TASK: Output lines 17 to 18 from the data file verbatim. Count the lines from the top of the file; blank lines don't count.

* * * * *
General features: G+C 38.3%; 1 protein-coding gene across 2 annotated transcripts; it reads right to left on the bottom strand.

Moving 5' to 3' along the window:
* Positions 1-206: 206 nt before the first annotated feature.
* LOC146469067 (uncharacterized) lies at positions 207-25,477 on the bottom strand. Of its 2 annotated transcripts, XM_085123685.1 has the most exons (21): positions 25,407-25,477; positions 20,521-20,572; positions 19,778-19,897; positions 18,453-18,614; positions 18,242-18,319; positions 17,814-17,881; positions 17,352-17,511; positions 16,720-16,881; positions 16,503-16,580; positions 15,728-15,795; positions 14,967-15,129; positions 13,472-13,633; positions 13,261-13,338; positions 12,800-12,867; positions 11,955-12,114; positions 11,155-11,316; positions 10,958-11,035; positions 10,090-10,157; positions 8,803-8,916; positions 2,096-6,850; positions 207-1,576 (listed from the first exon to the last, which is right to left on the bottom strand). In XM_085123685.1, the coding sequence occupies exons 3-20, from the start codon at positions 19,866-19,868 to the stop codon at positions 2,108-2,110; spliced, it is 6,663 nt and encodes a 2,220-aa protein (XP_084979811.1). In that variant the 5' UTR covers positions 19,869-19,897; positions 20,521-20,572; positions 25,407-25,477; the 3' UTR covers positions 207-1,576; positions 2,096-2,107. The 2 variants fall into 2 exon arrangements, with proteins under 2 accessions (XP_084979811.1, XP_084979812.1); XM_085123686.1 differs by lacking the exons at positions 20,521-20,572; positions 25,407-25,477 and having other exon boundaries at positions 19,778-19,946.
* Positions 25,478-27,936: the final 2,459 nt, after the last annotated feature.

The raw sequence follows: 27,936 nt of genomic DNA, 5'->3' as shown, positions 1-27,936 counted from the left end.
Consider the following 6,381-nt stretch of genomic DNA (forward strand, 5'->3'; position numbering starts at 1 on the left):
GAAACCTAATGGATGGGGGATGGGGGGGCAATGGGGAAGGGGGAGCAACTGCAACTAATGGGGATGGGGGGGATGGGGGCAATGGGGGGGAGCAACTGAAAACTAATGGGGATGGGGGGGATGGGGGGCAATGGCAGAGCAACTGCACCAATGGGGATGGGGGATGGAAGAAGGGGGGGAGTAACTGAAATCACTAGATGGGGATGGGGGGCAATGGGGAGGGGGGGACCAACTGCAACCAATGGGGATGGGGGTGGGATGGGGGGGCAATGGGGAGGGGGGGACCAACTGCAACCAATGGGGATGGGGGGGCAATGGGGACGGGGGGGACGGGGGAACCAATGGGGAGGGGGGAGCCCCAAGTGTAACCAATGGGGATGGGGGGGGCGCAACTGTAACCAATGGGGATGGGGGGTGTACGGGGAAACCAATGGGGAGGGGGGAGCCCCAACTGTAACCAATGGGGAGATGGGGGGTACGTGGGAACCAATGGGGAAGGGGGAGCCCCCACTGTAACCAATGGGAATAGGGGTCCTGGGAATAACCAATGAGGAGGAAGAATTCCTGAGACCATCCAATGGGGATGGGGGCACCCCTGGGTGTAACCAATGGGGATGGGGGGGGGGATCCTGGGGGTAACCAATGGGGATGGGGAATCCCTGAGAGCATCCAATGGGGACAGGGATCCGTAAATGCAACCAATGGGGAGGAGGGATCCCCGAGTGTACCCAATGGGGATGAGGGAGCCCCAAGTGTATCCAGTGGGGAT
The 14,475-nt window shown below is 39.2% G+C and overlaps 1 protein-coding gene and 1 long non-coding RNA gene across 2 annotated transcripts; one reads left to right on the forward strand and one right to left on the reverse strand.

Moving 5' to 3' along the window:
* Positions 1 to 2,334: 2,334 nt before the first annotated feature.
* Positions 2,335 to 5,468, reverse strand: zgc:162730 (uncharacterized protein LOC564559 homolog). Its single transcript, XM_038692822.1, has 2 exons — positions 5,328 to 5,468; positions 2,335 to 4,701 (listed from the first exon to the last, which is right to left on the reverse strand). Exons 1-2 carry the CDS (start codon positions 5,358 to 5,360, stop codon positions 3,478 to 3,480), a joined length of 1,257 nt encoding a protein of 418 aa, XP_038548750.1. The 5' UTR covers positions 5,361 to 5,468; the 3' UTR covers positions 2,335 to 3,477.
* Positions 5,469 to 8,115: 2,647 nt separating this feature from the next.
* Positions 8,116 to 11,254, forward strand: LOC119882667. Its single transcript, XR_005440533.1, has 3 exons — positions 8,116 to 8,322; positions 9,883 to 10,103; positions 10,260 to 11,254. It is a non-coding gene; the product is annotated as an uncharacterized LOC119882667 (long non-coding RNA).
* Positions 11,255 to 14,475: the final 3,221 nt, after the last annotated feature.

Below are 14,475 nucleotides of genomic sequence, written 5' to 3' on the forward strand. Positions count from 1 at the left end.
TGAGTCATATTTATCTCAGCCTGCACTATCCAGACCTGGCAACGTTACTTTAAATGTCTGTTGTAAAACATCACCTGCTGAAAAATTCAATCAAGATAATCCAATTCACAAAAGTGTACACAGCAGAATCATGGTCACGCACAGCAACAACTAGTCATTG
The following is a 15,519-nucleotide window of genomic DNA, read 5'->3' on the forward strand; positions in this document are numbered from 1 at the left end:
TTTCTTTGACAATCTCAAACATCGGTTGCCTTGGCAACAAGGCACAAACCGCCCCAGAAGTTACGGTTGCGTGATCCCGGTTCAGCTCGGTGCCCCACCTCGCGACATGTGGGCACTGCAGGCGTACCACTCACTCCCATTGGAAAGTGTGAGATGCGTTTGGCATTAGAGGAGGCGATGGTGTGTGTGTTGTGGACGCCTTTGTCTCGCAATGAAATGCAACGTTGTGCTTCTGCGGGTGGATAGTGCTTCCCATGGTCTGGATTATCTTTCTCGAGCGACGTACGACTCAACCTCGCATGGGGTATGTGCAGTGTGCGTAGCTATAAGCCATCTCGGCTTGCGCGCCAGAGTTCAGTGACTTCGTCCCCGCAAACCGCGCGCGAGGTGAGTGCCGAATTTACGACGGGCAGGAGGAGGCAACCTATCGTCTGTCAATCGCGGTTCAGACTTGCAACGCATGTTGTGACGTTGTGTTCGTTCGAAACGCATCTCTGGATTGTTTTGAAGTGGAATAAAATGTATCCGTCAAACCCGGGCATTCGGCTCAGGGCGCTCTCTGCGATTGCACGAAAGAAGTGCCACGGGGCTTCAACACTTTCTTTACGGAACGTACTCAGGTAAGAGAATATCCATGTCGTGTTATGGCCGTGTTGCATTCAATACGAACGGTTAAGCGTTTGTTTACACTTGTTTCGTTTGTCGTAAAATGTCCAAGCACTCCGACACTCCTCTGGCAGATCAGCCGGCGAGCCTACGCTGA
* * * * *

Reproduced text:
TGAGTCATATTTATCTCAGCCTGCACTATCCAGACCTGGCAACGTTACTTTAAATGTCTGTTGTAAAACATCACCTGCTGAAAAATTCAATCAAGATAATCCAATTCACAAAAGTGTACACAGCAGAATCATGGTCACGCACAGCAACAACTAGTCATTG
The following is a 15,519-nucleotide window of genomic DNA, read 5'->3' on the forward strand; positions in this document are numbered from 1 at the left end: